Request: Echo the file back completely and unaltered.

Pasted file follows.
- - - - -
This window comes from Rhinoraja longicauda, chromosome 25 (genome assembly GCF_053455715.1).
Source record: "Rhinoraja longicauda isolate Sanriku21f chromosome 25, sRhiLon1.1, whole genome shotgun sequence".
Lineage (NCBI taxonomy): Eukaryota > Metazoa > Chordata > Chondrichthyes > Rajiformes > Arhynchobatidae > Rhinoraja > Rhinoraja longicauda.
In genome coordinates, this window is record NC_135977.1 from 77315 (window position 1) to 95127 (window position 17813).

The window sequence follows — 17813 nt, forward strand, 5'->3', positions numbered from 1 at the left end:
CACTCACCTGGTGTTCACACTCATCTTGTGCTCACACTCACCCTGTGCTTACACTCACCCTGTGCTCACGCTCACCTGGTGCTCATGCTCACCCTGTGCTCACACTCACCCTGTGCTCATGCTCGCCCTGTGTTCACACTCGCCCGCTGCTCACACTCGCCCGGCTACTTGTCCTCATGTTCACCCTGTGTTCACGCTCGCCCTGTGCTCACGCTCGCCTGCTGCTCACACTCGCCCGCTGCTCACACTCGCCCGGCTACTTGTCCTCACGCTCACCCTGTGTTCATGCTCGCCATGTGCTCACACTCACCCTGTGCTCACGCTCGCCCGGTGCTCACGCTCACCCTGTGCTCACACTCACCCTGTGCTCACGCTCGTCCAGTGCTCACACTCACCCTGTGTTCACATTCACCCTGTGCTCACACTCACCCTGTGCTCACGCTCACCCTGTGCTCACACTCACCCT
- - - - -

This window comes from Rhinoraja longicauda, chromosome 25 (genome assembly GCF_053455715.1).
Source record: "Rhinoraja longicauda isolate Sanriku21f chromosome 25, sRhiLon1.1, whole genome shotgun sequence".
Lineage (NCBI taxonomy): Eukaryota > Metazoa > Chordata > Chondrichthyes > Rajiformes > Arhynchobatidae > Rhinoraja > Rhinoraja longicauda.
In genome coordinates, this window is record NC_135977.1 from 77315 (window position 1) to 95127 (window position 17813).

The window sequence follows — 17813 nt, forward strand, 5'->3', positions numbered from 1 at the left end:
CACTCACCTGGTGTTCACACTCATCTTGTGCTCACACTCACCCTGTGCTTACACTCACCCTGTGCTCACGCTCACCTGGTGCTCATGCTCACCCTGTGCTCACACTCACCCTGTGCTCATGCTCGCCCTGTGTTCACACTCGCCCGCTGCTCACACTCGCCCGGCTACTTGTCCTCATGTTCACCCTGTGTTCACGCTCGCCCTGTGCTCACGCTCGCCTGCTGCTCACACTCGCCCGCTGCTCACACTCGCCCGGCTACTTGTCCTCACGCTCACCCTGTGTTCATGCTCGCCATGTGCTCACACTCACCCTGTGCTCACGCTCGCCCGGTGCTCACGCTCACCCTGTGCTCACACTCACCCTGTGCTCACGCTCGTCCAGTGCTCACACTCACCCTGTGTTCACATTCACCCTGTGCTCACACTCACCCTGTGCTCACGCTCACCCTGTGCTCACACTCACCCT